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|Paynesville Press - May 22, 2002|
Public pool meeting to be held next week
A week from now, interested residents can get their first glance at the possibilities for a pool in Paynesville.|
Next Wednesday (May 29) at 7 p.m. at the Paynesville Area Center, the city of Paynesville will host a public meeting about the proposed pool project. The city has contacted USA Aquatics - a consulting firm that specializes in aquatic parks - to attend the meeting, show some of the options for a community swimming pool, discuss the costs, outline the process, and answers questions.
"We're very much in the preliminary stages," explained city administrator Steve Helget. "Hopefully, (the meeting) will spur some community interest."
An ad hoc group has met three times over the past six months to discuss the pool project, which has been a goal for some members of the community for at least 20 years but has yet to materialize. The group's discussions, as well as Helget's experience with USA Aquatics from his time at Eagle Lake, has led to this public meeting. (The firm will be making its presentation at no cost.)
It is hoped that interested community members will form a committee to take charge of the project after this public meeting. This group would need to further study the wants of the community and the benefits and shortcomings of the various options.
At some point, another pool survey likely will be done. This would ask the community what kind of facility (indoor or outdoor) and what type of features (diving areas, water slides, etc.) they want in a pool.
"Its going to benefit so many people and so many people are going to use it that it only makes sense to get community interest," said Helget.
Helget has reviewed the surveys and feasibility studies done by the community group that tried to build an aquatic park in Paynesville in the early- to mid-1990s. "They did it all," said Helget. "They were very, very organized, and they put a lot of time and effort into it."
That effort - the fund-raising campaign was called "Take a Dive in '95," - fell short only when it came to raising donations to build the aquatic park. "They were ready," said Helget. "They had the land. They had the design. They just needed the money."
Cost will be a big factor this time around, predicted Helget.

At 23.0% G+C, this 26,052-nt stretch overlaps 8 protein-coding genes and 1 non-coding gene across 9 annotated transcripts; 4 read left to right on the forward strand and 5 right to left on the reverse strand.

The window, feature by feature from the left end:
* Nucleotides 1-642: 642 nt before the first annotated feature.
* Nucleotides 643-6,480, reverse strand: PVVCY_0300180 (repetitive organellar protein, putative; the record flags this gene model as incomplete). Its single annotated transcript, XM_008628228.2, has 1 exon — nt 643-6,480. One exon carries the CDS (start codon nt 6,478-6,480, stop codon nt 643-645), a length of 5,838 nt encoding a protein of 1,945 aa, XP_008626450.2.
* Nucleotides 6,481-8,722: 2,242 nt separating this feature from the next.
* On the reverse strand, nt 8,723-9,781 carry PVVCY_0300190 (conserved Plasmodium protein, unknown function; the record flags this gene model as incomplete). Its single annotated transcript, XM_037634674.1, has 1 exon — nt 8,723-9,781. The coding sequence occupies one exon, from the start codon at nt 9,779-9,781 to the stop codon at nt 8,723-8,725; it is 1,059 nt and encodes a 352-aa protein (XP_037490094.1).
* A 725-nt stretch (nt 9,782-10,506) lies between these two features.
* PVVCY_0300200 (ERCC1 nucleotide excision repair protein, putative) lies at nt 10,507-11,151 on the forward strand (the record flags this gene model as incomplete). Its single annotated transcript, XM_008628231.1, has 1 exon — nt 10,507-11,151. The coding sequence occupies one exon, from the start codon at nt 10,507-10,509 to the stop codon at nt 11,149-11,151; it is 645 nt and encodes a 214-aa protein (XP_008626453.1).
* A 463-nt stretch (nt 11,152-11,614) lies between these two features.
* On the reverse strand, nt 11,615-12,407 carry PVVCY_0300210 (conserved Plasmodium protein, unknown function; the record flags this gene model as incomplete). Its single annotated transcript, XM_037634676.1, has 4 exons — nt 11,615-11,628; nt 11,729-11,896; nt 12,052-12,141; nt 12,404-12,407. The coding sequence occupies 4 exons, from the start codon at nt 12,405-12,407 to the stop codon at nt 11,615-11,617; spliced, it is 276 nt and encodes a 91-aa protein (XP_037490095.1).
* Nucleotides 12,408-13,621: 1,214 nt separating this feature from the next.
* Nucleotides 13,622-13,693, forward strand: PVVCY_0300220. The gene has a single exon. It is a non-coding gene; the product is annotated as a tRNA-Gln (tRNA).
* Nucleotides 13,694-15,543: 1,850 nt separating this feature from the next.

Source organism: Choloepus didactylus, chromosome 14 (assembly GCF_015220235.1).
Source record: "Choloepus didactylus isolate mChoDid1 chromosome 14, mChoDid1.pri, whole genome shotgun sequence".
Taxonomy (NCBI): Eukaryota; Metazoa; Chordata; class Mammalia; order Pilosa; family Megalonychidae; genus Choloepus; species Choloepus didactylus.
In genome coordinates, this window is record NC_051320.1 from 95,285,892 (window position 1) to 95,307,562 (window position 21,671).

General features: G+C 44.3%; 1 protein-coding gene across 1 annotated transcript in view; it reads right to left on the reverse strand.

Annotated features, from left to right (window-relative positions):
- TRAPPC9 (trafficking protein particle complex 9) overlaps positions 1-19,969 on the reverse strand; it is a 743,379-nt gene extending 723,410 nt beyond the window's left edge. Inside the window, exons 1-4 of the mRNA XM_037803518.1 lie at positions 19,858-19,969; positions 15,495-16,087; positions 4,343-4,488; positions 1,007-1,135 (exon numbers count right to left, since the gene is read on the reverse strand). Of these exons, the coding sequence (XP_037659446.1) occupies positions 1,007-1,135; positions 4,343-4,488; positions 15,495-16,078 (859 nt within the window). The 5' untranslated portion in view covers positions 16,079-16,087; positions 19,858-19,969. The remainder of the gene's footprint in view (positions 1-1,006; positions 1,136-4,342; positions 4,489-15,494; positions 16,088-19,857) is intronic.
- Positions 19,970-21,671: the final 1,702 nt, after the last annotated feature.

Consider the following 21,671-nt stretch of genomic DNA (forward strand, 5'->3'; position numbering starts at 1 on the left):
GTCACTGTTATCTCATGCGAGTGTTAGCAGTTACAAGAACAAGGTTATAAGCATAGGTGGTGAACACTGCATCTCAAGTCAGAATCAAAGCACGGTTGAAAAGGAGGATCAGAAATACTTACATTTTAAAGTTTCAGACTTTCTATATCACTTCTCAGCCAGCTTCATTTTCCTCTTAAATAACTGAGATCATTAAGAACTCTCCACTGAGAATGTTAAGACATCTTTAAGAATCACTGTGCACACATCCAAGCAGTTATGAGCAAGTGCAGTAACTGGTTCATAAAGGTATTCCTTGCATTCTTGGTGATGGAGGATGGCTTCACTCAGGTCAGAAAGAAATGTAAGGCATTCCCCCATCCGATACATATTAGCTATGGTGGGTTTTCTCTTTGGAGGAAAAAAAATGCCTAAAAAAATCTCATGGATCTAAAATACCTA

The difference now, he noted, is the participation of the city and the township, which means the project would not have to rely totally on donations. "Generally you do get donations for a project like this because it is so popular," he said. "Lots of people would use it."
"I would hope this would be another project that the city would work with the township," Helget added.
The recent township survey showed 50 percent in support of a pool and 47 percent against, but there was no consensus on what type of pool should be built.
Another possible partner in the project would be the school district.
Having the city involved in the project should benefit the effort in several ways, noted Helget. First, the city does own four acres south of Highway 55 near the Chladek Addition, which could be a site for an outdoor aquatic park. This would save money in construction.
Also, the city has water and sanitary services, as well as administrative and maintenance capabilities.
Finally, the city already hires lifeguards for the city beach, so hiring more guards and rotating them from the city beach to a community swimming pool might work well. (A year after not hiring lifeguards for the city beach, the city has hired four guards this summer. See the separate story on page 1.)
If an outdoor pool is chosen, Helget would urged the city to apply for a Department of Natural Resources grant again, as the city recently did for the shelters at Veteran's Memorial Park. These grants are normally 50-50 matching, but the state could reduce its share in a large project like a pool, Helget said. Still, though, any state money would help the project.
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